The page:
“Originally the small settlement of Stoke was little more than the place where the parish church was located. In the mid18th century the village comprised the church, rectory and three pottery works, one of which, ‘Spode’ survives on the same site today. By the mid-19th century the town had developed to take advantage of both the canal and road transport. When Charles Dickens visited the area, he commented on the character of the area and the valley setting.
Today, both the dominant elements of canal and river have been removed or altered. Transport is now primarily served by the A500 which cuts a swathe through the town, altering the character and orientation of the historic core. The conservation area concentrates on the historic core, the key civic buildings of church and state, together with the original surviving Spode pottery. Although Stoke has lost the picturesque collection of houses and industry, originally clustered around the river, the commercial development along the church street spine survives and contains several high quality buildings showing the influence and patronage of the Spode, Copeland and Minton families.”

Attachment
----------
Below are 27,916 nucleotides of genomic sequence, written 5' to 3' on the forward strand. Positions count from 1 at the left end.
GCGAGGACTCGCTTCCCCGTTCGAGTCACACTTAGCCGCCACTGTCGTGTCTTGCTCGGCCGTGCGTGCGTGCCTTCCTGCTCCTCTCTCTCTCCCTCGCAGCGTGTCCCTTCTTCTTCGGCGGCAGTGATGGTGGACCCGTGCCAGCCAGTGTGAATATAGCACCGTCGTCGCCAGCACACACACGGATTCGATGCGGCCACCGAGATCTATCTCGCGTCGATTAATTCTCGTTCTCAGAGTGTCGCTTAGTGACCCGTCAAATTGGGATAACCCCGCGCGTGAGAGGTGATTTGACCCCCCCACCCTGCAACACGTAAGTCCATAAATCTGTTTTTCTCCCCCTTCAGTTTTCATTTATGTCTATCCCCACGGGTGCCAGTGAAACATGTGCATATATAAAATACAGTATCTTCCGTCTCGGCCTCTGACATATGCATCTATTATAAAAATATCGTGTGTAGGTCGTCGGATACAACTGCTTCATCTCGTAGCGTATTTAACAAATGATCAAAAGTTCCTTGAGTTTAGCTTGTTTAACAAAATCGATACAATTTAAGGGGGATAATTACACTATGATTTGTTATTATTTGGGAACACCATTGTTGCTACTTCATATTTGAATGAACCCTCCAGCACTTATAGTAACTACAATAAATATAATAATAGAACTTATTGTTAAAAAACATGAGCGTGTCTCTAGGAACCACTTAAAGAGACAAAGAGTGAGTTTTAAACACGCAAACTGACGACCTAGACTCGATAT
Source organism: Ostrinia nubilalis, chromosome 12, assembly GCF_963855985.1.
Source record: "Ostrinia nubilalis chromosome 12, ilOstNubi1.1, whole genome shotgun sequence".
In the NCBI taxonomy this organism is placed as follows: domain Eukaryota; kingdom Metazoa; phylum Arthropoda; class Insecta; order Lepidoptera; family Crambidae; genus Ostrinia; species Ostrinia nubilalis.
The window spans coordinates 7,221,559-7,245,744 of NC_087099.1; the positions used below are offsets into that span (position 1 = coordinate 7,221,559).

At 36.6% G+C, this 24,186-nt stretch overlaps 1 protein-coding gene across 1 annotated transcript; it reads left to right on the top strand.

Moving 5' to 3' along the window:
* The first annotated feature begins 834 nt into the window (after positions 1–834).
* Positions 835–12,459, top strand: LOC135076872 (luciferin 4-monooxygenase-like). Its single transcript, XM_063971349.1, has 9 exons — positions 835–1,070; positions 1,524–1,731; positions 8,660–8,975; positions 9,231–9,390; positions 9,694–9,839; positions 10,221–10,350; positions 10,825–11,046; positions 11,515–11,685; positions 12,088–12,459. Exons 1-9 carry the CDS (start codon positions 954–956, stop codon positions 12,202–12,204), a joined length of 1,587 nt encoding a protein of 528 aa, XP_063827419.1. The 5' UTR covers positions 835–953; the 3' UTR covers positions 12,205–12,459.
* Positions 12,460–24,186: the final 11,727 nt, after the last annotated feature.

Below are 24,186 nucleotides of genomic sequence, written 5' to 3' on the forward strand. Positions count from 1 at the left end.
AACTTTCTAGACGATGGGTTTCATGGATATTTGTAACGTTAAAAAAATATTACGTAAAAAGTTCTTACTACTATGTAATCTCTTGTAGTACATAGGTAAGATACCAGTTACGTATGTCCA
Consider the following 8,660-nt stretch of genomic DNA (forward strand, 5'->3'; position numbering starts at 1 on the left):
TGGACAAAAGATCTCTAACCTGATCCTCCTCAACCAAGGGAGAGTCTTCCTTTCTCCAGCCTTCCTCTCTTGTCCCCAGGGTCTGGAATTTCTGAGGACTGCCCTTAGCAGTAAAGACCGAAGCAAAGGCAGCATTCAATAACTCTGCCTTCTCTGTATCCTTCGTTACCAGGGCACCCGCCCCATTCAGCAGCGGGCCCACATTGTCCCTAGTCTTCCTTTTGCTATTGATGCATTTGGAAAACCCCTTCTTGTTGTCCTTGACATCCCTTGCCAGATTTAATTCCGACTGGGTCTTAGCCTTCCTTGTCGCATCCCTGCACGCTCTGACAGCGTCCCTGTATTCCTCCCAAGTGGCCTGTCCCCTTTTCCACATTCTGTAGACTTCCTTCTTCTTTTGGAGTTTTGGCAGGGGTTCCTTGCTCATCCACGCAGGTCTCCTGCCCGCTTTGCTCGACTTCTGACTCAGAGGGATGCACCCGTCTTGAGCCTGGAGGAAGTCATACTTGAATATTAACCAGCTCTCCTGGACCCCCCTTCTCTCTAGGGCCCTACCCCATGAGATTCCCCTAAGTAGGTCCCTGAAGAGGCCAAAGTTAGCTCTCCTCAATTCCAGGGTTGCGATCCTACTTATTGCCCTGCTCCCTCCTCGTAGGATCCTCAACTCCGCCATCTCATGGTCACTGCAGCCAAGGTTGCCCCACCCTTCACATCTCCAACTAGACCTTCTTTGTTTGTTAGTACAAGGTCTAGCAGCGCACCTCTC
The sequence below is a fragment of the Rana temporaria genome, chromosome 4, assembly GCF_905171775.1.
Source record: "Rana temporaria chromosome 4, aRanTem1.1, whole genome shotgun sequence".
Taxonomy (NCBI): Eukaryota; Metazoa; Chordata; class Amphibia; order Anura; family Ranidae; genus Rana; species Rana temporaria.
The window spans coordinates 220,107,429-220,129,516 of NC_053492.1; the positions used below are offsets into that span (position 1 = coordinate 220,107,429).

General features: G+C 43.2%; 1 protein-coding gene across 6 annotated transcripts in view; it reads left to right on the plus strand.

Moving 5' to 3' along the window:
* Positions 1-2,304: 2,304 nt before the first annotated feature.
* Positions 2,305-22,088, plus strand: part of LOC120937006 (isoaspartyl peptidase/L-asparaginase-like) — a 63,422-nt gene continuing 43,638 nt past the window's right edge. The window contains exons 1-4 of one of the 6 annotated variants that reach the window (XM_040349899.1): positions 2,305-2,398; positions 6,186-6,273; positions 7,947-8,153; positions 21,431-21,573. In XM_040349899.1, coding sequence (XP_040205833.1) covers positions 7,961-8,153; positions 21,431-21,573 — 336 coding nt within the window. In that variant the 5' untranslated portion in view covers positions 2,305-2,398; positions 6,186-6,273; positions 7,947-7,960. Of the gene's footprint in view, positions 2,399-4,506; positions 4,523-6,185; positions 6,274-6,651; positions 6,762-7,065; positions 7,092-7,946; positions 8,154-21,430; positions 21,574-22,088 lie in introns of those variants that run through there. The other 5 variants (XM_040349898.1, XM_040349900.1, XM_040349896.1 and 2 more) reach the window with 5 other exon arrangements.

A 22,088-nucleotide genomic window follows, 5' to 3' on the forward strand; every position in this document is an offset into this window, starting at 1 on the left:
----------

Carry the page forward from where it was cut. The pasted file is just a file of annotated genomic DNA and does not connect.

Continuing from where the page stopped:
These are not my words but the description of the town centre from the Conservation Area Appraisal of July 2014.